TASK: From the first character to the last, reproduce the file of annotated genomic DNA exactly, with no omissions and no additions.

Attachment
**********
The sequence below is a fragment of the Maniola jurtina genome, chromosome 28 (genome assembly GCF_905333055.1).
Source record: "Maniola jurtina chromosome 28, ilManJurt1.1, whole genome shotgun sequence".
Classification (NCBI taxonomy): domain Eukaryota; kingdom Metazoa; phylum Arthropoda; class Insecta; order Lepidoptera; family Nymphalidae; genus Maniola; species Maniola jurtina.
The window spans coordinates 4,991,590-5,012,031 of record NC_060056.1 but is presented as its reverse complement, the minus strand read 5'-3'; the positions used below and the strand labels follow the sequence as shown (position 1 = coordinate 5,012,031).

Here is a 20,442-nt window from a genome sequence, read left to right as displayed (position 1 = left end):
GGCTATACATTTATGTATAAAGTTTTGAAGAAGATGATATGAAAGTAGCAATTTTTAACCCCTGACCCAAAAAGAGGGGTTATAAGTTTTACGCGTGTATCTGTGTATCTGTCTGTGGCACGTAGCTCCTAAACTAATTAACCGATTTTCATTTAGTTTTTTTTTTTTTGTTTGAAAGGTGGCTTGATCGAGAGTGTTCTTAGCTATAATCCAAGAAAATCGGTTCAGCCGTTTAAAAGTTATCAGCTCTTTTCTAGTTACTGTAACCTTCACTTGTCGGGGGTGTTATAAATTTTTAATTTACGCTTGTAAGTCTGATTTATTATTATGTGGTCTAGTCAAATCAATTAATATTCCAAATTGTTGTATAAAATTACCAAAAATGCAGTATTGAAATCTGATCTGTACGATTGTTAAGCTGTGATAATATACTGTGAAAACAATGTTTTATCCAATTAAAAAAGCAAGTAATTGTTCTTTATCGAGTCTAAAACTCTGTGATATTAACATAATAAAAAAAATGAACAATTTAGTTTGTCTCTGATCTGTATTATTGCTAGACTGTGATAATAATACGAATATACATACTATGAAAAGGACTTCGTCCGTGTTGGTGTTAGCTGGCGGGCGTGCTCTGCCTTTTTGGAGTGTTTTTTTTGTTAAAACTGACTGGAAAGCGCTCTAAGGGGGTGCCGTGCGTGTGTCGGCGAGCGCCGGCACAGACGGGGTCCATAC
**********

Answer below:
The sequence below is a fragment of the Maniola jurtina genome, chromosome 28 (genome assembly GCF_905333055.1).
Source record: "Maniola jurtina chromosome 28, ilManJurt1.1, whole genome shotgun sequence".
Classification (NCBI taxonomy): domain Eukaryota; kingdom Metazoa; phylum Arthropoda; class Insecta; order Lepidoptera; family Nymphalidae; genus Maniola; species Maniola jurtina.
The window spans coordinates 4,991,590-5,012,031 of record NC_060056.1 but is presented as its reverse complement, the minus strand read 5'-3'; the positions used below and the strand labels follow the sequence as shown (position 1 = coordinate 5,012,031).

Here is a 20,442-nt window from a genome sequence, read left to right as displayed (position 1 = left end):
GGCTATACATTTATGTATAAAGTTTTGAAGAAGATGATATGAAAGTAGCAATTTTTAACCCCTGACCCAAAAAGAGGGGTTATAAGTTTTACGCGTGTATCTGTGTATCTGTCTGTGGCACGTAGCTCCTAAACTAATTAACCGATTTTCATTTAGTTTTTTTTTTTTTGTTTGAAAGGTGGCTTGATCGAGAGTGTTCTTAGCTATAATCCAAGAAAATCGGTTCAGCCGTTTAAAAGTTATCAGCTCTTTTCTAGTTACTGTAACCTTCACTTGTCGGGGGTGTTATAAATTTTTAATTTACGCTTGTAAGTCTGATTTATTATTATGTGGTCTAGTCAAATCAATTAATATTCCAAATTGTTGTATAAAATTACCAAAAATGCAGTATTGAAATCTGATCTGTACGATTGTTAAGCTGTGATAATATACTGTGAAAACAATGTTTTATCCAATTAAAAAAGCAAGTAATTGTTCTTTATCGAGTCTAAAACTCTGTGATATTAACATAATAAAAAAAATGAACAATTTAGTTTGTCTCTGATCTGTATTATTGCTAGACTGTGATAATAATACGAATATACATACTATGAAAAGGACTTCGTCCGTGTTGGTGTTAGCTGGCGGGCGTGCTCTGCCTTTTTGGAGTGTTTTTTTTGTTAAAACTGACTGGAAAGCGCTCTAAGGGGGTGCCGTGCGTGTGTCGGCGAGCGCCGGCACAGACGGGGTCCATAC